May 5 Herald reporters David Ovalle and Trenton Daniel were interviewing residents in an apartment building in Opa-locka's notorious Triangle neighborhood. Five-year-old Melanise Malone had been killed during a gun battle near her apartment building the day before. The reporters were there in part to assess residents' feelings about the Opa-locka police department, which had failed to stop the gunfire ripping through the neighborhood for two days before Malone's death.
In a scene straight outta Miami Vice, a Dodge Intrepid containing two plainclothes officers screeched to a halt in front of the apartments. The Herald story published the next day described the reaction: "Residents scattered. Two cops jumped out, one waving a gun. öThis ain't Opa-locka, motherfucker!' one of them yelled. öThis is Metro-Dade!'" (In the Herald version, the word was ameliorated as "m-----f-----!")
The article went on to describe the arrest of a man with a gun by Miami-Dade Lt. Mike Dieppa and Sgt. David Cohen. The county had temporarily dispatched some of its officers to help the Opa-locka PD get the city under control.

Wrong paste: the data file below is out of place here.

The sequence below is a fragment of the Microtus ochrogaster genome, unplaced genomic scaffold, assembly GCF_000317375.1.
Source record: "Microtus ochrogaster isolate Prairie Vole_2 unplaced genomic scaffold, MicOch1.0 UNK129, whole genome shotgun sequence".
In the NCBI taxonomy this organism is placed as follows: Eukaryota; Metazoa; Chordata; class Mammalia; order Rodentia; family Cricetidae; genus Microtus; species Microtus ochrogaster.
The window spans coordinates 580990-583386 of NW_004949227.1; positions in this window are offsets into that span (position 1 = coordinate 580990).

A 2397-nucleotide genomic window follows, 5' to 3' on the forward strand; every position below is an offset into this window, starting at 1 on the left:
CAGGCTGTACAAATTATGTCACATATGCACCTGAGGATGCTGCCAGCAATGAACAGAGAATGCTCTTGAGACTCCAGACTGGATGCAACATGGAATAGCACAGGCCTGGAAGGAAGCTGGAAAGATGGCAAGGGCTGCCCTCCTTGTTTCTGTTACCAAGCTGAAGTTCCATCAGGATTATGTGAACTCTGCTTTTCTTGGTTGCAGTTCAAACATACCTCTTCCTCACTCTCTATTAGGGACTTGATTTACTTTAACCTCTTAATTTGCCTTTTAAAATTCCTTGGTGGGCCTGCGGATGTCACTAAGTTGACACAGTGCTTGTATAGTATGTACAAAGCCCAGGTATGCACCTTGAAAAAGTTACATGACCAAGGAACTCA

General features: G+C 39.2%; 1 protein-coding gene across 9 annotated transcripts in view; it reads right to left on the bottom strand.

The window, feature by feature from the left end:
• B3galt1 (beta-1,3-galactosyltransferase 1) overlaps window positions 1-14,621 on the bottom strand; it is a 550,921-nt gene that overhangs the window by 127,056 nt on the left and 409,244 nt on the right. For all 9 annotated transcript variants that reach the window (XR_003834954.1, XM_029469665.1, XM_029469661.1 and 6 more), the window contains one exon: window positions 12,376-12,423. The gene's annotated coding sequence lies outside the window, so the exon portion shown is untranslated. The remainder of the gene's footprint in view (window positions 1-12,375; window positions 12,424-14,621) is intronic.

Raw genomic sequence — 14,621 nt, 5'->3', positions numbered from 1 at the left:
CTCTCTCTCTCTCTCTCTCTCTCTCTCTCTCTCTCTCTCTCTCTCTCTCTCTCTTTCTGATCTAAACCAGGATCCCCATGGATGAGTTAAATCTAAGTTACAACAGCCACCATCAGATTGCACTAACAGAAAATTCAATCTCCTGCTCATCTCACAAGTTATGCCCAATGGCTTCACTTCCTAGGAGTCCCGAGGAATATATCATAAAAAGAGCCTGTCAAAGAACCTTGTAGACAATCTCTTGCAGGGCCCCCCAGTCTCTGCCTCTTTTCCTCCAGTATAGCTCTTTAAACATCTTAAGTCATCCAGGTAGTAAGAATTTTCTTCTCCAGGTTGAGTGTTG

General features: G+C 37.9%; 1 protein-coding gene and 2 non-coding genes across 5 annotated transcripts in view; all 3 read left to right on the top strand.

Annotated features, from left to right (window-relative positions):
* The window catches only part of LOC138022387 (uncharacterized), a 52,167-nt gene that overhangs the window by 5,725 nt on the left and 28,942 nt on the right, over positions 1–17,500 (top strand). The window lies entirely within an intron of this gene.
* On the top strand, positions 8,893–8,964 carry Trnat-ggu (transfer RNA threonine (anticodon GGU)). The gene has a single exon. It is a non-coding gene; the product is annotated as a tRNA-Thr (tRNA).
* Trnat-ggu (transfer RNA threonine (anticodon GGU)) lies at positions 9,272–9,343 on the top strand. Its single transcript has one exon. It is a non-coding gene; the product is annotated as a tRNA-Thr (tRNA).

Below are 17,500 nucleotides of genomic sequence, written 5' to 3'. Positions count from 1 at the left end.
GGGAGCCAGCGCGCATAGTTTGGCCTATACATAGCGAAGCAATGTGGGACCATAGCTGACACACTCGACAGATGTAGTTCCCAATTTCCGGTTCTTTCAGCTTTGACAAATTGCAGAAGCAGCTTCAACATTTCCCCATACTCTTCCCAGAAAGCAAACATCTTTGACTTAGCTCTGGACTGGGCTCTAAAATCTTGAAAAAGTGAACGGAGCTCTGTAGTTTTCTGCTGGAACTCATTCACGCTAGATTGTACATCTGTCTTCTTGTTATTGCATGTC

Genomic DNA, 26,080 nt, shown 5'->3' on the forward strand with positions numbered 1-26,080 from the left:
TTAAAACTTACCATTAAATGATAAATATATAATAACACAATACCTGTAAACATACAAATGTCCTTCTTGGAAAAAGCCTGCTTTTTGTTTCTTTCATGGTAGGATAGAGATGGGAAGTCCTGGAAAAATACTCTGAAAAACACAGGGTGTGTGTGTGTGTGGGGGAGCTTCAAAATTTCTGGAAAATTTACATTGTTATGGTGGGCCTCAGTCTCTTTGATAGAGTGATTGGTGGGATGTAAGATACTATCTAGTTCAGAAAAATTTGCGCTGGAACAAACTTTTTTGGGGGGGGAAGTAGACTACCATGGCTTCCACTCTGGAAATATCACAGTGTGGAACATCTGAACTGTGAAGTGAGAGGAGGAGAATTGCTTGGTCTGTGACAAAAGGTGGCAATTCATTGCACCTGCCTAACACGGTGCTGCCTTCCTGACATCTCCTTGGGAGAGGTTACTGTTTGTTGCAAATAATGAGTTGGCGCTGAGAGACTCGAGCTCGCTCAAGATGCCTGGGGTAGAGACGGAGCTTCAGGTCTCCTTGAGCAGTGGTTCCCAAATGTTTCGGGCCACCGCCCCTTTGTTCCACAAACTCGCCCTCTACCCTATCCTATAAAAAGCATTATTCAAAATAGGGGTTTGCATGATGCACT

The day the story came out, one of the reporters received a phone call from the county police internal-affairs unit. He was asked to come in for questioning. The Herald also received an unrelated summons from the State Attorney's Office, asking for statements regarding the reporters' witnessing of the arrest.
Like Christopher Walken as the angel Gabriel in The Prophecy, director Parker was upset one of his officers wasn't watching it with the public profanity. Clearly colorful vocabularies rank high on the list of problems in the Triangle. Parker's office referred The Bitch's calls to top police spokesman Robert Williams, who said he couldn't comment on any potential open investigation but did say that professionalism in general is taken seriously within the department. "The director is a firm believer in us keeping a professional attitude here," he said.